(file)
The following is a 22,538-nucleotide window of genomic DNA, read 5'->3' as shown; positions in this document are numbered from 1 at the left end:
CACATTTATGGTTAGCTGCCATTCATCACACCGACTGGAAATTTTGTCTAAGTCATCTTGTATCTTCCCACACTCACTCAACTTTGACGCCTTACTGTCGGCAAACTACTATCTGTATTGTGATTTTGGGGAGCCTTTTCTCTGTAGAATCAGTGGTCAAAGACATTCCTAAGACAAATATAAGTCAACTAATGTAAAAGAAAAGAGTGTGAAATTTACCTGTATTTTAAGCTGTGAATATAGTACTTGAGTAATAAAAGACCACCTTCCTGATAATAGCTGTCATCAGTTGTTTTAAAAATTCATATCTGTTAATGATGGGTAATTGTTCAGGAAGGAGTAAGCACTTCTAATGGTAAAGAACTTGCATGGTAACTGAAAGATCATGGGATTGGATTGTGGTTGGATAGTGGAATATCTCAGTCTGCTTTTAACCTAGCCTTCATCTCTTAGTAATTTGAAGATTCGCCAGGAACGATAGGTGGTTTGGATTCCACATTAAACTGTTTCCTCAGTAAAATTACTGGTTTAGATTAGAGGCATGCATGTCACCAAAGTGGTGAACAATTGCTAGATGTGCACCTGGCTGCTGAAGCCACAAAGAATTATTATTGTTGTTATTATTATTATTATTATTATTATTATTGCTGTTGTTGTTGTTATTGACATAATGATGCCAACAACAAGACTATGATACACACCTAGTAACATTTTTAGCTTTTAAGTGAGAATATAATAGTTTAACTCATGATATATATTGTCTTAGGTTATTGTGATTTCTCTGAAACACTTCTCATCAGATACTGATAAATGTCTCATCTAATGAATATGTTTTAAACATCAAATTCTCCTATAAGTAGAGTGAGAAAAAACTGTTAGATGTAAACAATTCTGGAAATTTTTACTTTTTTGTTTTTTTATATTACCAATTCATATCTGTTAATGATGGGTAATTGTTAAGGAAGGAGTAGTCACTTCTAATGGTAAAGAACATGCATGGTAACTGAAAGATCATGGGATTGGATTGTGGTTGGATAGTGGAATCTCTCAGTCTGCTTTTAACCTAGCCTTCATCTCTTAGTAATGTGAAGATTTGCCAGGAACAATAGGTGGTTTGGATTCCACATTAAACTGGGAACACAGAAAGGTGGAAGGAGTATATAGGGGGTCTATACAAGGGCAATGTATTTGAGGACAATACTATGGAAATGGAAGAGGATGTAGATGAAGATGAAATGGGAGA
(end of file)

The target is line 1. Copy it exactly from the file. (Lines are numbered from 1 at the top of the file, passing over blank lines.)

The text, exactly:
The following is a 22,538-nucleotide window of genomic DNA, read 5'->3' as shown; positions in this document are numbered from 1 at the left end: